Bhaktapur Historical context

“Bhaktapur” is aimed at visitors who want to learn more about the history, culture, and architecture of the ancient Newar city of Bhaktapur, one of the three royal cities of the Kathmandu valley. Bhaktapur was a metropolis with far-reaching connections during its heyday in the 12th century.


Three hundred years ago, the Kathmandu Valley was divided into three distinct kingdoms — Kathmandu, Patan, and Bhaktapur – with a total territory of less than 200 square miles. They were all affluent, well-governed, and culturally sophisticated. Each had great land for agriculture, abundant natural water, native clay for brickmaking, and rough surrounding hills to keep intruders at bay. It was the ideal setting for civilization to flourish.

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Years: 1970-1972 Bhaktapur, The top of the photo is toward the west, and it was taken from an airplane. The Araniko Highway runs across the upper left part of the photograph. On its way to Banepa and Dhulikhel, it passed through Bhaktapur. It’s possible that the larger pond in the upper right is where the Kathmandu-Bhaktapur buses came to a halt.It’s possible that the larger pond in the upper right is where the Kathmandu-Bhaktapur buses came to a halt. The 5-story Nyatapola Temple is located in the lower center. The main plaza with the Malla palace is the long square at the lower right with the huge building. The Hanumante River is the name of the river.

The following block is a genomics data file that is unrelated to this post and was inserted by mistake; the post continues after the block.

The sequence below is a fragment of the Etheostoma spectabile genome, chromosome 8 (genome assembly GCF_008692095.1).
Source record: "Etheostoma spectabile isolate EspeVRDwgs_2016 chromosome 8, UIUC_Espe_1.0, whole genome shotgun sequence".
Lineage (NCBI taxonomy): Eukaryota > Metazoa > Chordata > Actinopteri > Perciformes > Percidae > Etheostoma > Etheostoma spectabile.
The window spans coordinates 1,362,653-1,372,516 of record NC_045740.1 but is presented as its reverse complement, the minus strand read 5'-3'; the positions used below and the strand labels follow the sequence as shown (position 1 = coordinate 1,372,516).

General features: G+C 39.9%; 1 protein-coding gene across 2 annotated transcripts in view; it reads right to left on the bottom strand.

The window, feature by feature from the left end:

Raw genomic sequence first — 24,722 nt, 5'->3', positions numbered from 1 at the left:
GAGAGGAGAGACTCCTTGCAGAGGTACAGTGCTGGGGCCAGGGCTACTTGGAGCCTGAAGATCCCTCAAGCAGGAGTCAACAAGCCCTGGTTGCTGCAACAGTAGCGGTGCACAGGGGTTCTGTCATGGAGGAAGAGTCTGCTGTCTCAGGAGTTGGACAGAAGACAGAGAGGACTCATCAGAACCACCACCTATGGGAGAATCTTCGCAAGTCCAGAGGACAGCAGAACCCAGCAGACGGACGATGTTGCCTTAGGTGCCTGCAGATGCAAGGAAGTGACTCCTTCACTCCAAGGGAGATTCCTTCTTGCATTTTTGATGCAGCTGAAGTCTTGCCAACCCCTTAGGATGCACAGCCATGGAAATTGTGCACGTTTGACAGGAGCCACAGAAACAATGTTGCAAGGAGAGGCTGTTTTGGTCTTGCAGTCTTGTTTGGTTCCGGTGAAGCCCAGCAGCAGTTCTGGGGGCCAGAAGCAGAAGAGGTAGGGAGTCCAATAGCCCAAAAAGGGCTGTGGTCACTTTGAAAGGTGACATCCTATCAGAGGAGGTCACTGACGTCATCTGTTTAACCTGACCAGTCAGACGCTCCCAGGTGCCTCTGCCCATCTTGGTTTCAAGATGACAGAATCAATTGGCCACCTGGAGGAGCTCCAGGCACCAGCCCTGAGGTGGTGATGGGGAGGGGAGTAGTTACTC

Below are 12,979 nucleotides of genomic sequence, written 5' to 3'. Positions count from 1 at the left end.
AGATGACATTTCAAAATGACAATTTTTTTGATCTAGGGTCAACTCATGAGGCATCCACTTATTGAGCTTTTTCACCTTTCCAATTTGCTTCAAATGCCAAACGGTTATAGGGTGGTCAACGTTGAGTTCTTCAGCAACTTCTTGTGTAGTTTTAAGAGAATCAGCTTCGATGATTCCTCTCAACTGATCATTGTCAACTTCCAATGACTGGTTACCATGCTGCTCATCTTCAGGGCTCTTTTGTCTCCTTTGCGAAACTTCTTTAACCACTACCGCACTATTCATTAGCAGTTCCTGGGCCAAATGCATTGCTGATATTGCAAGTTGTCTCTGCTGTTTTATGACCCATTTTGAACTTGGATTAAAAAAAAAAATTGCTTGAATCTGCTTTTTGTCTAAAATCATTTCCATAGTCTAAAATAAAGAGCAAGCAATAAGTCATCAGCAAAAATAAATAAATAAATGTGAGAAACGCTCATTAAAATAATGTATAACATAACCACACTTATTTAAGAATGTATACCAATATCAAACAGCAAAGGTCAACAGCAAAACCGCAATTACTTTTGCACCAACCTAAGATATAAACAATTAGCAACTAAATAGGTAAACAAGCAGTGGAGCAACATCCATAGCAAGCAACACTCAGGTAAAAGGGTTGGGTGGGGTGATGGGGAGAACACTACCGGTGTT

Bhaktapur was very well-liked. It has one main street, which was until recently the commerce route from Kathmandu to Tibet. It is built on high ground running from east to west. Smaller lanes lead down to the river and the townspeople’s numerous agricultural smallholdings.

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In 1768/9, the city declined after national unification. It has just recently regained some of its former prosperity over the last four decades. It is presently at a pivotal juncture in its history, and visitors may witness it. Almost everyone now has access to education, the streets are clean, and the sewerage system is efficient. Many traditional crafts have been revived, and ancient buildings have been restored, best for tourism.

c 300-900

The time of the ancient Lichchavi. After a period of development, there is a period of confusion and decline.


Ananda Dev is supposed to have laid out the city of Bhaktapur, which includes a palace, temples, and 12,000 homes.

c 1200

In the Kathmandu Valley, the Malla kingdom was created, ultimately dividing into Kathmandu, Patan, and Bhaktapur.


The intricate Newari caste structure is codified in Jayasthiti Malla.


Yaksha Malla relocates the royal palace to its current location. The Malla kings continue to beautify Bhaktapur over the following 300 years.


King Bhupatindra Malla constructs the 55 Window Palace, Nyatapola Temple, and other structures.


Prithvi Narayan Shah’s Gorkha army defeats the Mallas. The Shah kings brought Nepal together.


The Rana family rules Nepal. Bhaktapur has become a forgotten backwater.


Many structures are destroyed by a massive earthquake (8.4 on the Richter scale).


The Ranas have been deposed. Shah’s dynasty Restoration


Bhaktapur Development Project.


Nepal becomes a republic.


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